Home   |  Issues  |  The Daily Star Home | Thursday, April 23, 2009

You first become aware something's amiss when the fan overhead stops whirring, and the A/C grinds to a halt. As you waver irritably between dreams and awakening, a shuddering, thunderous roar goes up as the generator comes to life. Great. Another powercut. It was funny enough when you chuckled over last week's fictional escapade in the search of the ever-elusive Electricity, but now the joke's wearing thin.

Somewhere, just audible over the the drone, is the tinny voice of a broadcast. Someone's television (or is it a radio?) is backed up by the generator, and tuned to some annoying news program.

"The rate of warming is increasing. The 20th century's last two decades were the hottest in 400 years and possibly the warmest for several millennia, according to a number of climate studies...Arctic ice is rapidly disappearing, and the region may have its first completely ice-free summer by 2040 or earlier."

More gloom and doom. Just what you needed after a sleepless night spent writing some stupid assignment that would have been finished hours earlier if your UPS hadn't been shot. You kick off the covers, squirming in the heat as you try to get comfortable and crawl back into peaceful slumber.

The sun shimmers overhead, a ball of white heat. The bare tops of leafless trees claw the stifling, windless air that scorches sunburnt tumorous skin. The boat floats solemnly over what used to be a bustling capital city, now sleeping under what used to be ice-caps. Elsewhere on the planet, another starving polar bear drowns.

Your sleeping hand swats at the annoying whine at your ear, half-waking you, and dispersing the cobwebs of the nightmare. As you roll over to the other side, your shoulder bumps the bedside table, and the magazine you'd been reading falls to the ground. It was the issue with that terribly depressing cover story about the global water crisis.

"884 million people, lack access to safe water supplies, approximately one in eight people...Every 15 seconds, a child dies from a water-related disease"

As you wait for sleep, you can't help but remember those three horrific days just last week when you had no water in the flat. You lie there with your eyes closed, remembering...

The rust stains on the shower head mocked you as you stared at it. You've turned the knobs as far as they would go, but not a drop comes out. The faucet in the sink had belched some mud and air earlier in the morning, but nothing since then. The buckets you had filled two days ago had run dry the previous night, and now stand empty. The kitchen counter is littered with empty PET bottles. You'd exhausted those too. Dirty dishes lie in the sink, unwashed laundry stinking in the clothes basket. You'd called municipality man an hour ago to inquire when the next shipment of water would reach you, but all you got was a busy dial tone. Staring at your fast-depleting wallet, you decided to suffer your thirst just a little longer...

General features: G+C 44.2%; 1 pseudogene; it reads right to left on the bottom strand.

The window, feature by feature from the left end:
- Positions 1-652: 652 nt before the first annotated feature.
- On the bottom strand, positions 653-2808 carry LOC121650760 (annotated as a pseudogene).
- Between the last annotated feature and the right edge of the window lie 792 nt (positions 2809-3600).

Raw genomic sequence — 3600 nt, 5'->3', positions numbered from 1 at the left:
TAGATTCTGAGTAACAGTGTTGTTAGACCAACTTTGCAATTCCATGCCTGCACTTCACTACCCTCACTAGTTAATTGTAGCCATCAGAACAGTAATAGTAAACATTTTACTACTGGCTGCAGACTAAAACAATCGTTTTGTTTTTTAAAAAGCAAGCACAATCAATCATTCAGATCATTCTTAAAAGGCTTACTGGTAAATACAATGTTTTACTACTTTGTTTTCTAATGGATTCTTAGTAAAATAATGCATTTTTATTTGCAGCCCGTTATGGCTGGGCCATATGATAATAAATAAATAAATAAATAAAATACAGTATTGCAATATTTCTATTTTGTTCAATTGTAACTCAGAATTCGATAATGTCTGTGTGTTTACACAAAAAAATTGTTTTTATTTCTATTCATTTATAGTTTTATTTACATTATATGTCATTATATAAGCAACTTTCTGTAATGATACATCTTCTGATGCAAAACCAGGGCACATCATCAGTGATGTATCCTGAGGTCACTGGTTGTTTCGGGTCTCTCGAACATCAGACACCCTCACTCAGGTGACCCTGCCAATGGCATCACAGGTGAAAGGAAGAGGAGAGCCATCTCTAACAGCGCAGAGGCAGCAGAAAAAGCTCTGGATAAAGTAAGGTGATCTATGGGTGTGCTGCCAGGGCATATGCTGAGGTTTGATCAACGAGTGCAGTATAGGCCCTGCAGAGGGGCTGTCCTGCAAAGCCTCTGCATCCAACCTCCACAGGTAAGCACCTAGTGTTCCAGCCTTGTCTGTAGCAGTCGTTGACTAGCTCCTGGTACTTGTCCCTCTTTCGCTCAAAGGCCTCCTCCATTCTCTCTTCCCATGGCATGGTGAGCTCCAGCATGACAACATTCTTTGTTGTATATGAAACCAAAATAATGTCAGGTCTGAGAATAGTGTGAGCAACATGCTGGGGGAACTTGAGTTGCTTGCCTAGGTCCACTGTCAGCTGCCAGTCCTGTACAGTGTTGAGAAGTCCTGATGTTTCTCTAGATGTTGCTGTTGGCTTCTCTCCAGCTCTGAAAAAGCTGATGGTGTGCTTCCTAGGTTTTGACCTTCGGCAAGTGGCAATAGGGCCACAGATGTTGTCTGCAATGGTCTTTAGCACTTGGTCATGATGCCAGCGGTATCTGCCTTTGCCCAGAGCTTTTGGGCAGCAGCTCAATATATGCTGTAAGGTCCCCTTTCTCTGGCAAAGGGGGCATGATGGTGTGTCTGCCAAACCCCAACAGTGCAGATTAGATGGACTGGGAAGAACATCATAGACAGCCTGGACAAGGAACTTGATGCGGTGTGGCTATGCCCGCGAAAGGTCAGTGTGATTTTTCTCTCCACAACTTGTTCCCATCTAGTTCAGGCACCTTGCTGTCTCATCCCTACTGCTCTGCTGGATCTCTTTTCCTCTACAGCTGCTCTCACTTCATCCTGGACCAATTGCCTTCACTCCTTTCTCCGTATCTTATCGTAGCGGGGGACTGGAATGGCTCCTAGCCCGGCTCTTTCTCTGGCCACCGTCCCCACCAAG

The steady drip, drip, drip of a leaky faucet brings you back to the conveniences of the present, as soothing as the feel of your mother's hands patting your back as she crooned a lullaby to you as a child. Comforted by the sound, you try to drift off again, but it's hard. Even several storeys up, you can still smell the acrid black smoke from the giant diesel-guzzling beast of a generator downstairs. It is an ever-present, oppressive malodor that invades your nostrils in this increasingly stuffy room. It reminds you of the cumbersome biology assignment you'd been working on.

"The World Health Organization (WHO) estimates that 1.5 billion people living in urban areas throughout the world breathe dangerous levels of air pollution"

Like you didn't know that already. Suddenly the muggy humidity and the smell of the smoke are more than you can bear. Pushing aside your pillow, you get up to your feet. You step towards the window, but decide against opening them; why let more of the smoke in? You open the door, hoping to relieve some of the claustrophobia, but the air outside your room is as dank and stale as the air within. You stand there, as though keenly aware of the million invisible cells and particles swarming in the very air you're breathing, crawling in through your nostrils, invading your body, the germs, the dust, the aerosol gases, and you find yourself choking on the thought. Your vision swims and sweat beads form on your face, running down your skin to pool at the waistband of your trousers.

Your lungs are on fire, clamoring for some fresh air...

...and wake up in the car, stuck in the middle of yet another traffic jam, under the blazing midday sun. Even as you grunt and shift into a more comfortable position, the traffic light turns green and the cool breeze generated by your car moving forward alleviating that suffocating sensation.

By Sabrina F Ahmad
References: http://news.nationalgeographic.com, http://www.water.org, http://www.cleanairsys.com



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